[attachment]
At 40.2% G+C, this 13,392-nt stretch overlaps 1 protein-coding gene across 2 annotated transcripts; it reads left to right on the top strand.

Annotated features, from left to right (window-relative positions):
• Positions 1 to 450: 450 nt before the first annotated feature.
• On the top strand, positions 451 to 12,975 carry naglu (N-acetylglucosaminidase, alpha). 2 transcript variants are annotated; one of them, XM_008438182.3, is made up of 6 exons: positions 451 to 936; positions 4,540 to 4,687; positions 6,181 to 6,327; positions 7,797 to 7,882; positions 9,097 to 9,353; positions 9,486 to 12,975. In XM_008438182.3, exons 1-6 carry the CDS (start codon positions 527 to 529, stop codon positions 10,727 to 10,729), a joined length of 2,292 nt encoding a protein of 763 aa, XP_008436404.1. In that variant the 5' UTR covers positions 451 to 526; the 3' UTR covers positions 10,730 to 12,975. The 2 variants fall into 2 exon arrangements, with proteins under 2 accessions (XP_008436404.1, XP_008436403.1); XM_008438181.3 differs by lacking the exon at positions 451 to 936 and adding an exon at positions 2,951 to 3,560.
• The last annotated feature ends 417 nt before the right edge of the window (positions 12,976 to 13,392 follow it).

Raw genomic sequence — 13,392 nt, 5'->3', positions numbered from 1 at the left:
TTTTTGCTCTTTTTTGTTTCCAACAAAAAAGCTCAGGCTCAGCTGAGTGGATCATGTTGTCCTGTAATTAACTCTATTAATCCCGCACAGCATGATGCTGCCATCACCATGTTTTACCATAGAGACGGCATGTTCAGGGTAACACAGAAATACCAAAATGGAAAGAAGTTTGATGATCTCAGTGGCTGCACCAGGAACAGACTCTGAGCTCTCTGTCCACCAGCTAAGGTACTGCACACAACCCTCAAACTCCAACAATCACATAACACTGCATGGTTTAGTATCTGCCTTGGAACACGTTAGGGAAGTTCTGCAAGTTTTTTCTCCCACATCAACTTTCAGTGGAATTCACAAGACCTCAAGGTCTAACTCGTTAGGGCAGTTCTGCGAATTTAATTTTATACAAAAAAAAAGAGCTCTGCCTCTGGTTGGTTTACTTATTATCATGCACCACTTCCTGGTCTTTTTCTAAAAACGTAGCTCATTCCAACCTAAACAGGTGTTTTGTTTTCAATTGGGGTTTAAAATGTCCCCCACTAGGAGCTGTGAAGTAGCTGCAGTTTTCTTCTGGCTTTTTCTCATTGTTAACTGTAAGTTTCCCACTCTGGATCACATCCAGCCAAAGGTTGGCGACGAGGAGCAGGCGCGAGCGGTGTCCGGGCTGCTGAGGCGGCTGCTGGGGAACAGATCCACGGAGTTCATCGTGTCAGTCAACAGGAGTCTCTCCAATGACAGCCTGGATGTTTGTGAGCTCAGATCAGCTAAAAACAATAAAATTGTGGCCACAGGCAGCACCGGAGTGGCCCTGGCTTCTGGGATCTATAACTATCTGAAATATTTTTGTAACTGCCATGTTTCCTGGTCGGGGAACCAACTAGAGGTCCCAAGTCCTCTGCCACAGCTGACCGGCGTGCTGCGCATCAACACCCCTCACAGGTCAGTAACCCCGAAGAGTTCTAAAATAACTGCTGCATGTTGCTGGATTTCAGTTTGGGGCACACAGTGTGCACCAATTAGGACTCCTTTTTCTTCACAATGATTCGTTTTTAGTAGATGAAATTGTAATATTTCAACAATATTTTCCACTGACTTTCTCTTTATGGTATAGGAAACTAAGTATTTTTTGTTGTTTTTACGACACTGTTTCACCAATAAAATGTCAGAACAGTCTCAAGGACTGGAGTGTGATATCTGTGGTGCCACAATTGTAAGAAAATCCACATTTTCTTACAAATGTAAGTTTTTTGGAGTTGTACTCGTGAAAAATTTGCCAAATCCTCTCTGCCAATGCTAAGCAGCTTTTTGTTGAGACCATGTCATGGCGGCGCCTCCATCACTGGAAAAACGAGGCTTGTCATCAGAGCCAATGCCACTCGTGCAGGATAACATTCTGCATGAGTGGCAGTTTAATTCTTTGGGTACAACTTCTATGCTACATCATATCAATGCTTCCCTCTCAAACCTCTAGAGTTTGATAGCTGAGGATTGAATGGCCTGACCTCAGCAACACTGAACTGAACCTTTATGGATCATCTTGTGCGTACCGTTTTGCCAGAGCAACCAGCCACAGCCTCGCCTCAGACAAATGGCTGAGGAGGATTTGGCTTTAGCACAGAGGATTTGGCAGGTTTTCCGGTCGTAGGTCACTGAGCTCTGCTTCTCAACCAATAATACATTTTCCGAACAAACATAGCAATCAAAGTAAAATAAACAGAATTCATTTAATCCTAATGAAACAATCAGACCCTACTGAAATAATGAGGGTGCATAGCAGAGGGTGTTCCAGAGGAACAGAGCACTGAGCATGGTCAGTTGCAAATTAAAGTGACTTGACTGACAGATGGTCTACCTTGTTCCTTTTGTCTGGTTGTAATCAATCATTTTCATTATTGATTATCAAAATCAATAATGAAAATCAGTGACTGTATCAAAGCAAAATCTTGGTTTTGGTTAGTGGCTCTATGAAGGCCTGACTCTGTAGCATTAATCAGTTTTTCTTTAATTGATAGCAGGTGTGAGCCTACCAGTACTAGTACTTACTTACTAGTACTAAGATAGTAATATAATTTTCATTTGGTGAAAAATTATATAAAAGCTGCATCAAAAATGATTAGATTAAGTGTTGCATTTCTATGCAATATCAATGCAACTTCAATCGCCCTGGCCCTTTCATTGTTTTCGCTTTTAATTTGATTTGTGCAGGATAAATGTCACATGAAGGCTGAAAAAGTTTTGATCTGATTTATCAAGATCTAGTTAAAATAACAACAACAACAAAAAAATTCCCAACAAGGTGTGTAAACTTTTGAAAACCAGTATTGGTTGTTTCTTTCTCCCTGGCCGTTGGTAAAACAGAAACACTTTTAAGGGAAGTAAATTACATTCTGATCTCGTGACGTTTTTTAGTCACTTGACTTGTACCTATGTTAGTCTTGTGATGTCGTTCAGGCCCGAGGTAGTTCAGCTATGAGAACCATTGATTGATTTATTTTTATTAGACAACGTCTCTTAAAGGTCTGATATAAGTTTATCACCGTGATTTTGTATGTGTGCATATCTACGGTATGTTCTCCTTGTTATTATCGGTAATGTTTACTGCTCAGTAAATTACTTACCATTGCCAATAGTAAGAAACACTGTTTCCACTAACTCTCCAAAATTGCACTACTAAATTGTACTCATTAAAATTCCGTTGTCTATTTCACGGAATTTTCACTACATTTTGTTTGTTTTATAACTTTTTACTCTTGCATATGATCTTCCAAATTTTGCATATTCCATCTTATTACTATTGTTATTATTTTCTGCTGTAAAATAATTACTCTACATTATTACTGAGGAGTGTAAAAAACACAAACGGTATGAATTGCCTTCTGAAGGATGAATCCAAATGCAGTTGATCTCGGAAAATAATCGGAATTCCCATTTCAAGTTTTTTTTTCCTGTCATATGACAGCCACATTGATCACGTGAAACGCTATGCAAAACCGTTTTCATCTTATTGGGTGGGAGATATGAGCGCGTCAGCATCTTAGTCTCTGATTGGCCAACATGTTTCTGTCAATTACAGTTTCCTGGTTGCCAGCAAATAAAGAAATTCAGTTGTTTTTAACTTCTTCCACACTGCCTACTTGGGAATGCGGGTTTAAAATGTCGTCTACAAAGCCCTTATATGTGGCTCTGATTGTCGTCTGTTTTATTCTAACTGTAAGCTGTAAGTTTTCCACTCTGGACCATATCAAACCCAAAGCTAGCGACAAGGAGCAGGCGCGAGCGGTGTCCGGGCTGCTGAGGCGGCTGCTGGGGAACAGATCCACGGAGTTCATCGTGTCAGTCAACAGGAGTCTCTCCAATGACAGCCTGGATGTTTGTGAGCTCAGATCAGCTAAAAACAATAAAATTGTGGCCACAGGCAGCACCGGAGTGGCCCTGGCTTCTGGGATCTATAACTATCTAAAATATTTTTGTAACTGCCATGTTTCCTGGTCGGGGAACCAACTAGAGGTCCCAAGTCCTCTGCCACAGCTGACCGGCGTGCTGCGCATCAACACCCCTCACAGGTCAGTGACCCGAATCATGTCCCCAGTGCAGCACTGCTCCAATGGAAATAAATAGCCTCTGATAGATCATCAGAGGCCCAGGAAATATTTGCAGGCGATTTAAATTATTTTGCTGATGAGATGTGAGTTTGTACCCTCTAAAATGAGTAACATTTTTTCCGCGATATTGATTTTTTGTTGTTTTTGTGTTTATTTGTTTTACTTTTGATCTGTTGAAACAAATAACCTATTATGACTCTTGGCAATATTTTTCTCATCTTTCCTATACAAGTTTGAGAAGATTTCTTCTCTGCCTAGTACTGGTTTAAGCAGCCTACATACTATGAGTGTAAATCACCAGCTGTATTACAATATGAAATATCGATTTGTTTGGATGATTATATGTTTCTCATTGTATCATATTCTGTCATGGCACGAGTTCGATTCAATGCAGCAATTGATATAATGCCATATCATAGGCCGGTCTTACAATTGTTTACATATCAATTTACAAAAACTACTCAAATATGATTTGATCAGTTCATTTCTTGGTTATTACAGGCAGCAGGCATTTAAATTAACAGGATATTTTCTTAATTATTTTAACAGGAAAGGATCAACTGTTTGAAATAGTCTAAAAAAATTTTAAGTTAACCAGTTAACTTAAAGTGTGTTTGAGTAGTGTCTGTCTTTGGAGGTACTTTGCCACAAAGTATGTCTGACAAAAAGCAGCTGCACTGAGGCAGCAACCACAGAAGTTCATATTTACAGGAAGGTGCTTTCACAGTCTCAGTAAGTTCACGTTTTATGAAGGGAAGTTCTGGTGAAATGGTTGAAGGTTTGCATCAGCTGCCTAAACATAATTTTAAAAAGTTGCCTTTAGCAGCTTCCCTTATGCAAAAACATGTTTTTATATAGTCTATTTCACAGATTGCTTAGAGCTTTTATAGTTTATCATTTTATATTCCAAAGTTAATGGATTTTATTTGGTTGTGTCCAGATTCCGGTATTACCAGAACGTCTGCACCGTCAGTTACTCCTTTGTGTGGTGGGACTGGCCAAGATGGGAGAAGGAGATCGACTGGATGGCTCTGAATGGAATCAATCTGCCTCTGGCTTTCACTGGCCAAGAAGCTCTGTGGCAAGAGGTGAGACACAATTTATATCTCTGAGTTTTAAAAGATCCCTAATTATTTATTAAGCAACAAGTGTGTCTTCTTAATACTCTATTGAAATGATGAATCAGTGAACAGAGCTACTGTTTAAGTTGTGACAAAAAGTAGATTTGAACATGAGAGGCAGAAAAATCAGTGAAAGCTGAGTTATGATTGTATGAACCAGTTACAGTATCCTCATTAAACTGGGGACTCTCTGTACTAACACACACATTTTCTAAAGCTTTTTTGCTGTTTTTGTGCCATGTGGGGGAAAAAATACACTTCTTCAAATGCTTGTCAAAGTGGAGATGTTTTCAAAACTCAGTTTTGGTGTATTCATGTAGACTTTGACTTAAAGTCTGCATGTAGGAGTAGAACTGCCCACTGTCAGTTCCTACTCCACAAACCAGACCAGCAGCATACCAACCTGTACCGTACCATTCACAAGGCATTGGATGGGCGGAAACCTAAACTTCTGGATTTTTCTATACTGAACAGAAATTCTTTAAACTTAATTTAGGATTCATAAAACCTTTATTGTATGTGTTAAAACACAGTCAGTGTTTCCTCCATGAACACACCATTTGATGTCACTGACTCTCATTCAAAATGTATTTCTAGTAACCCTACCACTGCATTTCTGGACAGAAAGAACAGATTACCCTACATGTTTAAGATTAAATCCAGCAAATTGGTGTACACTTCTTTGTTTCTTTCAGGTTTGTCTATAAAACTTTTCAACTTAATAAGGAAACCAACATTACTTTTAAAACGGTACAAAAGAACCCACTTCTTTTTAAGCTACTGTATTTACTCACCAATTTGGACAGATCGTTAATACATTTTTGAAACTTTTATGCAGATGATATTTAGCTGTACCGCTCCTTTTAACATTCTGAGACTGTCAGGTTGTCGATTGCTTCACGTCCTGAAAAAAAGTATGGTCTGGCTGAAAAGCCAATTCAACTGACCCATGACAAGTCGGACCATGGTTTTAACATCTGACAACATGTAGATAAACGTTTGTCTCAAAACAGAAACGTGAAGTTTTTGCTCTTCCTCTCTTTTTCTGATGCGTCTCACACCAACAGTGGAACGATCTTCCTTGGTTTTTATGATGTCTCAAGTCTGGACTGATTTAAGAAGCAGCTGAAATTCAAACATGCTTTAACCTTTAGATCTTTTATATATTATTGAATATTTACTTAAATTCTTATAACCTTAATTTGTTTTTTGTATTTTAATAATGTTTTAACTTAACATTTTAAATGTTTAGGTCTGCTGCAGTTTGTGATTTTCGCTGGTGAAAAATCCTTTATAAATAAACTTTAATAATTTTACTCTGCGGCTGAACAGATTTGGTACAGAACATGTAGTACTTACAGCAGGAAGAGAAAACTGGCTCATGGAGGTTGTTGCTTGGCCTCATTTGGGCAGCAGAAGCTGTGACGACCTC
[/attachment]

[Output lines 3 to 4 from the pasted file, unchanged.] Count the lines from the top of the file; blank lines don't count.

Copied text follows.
• Positions 1 to 450: 450 nt before the first annotated feature.
• On the top strand, positions 451 to 12,975 carry naglu (N-acetylglucosaminidase, alpha). 2 transcript variants are annotated; one of them, XM_008438182.3, is made up of 6 exons: positions 451 to 936; positions 4,540 to 4,687; positions 6,181 to 6,327; positions 7,797 to 7,882; positions 9,097 to 9,353; positions 9,486 to 12,975. In XM_008438182.3, exons 1-6 carry the CDS (start codon positions 527 to 529, stop codon positions 10,727 to 10,729), a joined length of 2,292 nt encoding a protein of 763 aa, XP_008436404.1. In that variant the 5' UTR covers positions 451 to 526; the 3' UTR covers positions 10,730 to 12,975. The 2 variants fall into 2 exon arrangements, with proteins under 2 accessions (XP_008436404.1, XP_008436403.1); XM_008438181.3 differs by lacking the exon at positions 451 to 936 and adding an exon at positions 2,951 to 3,560.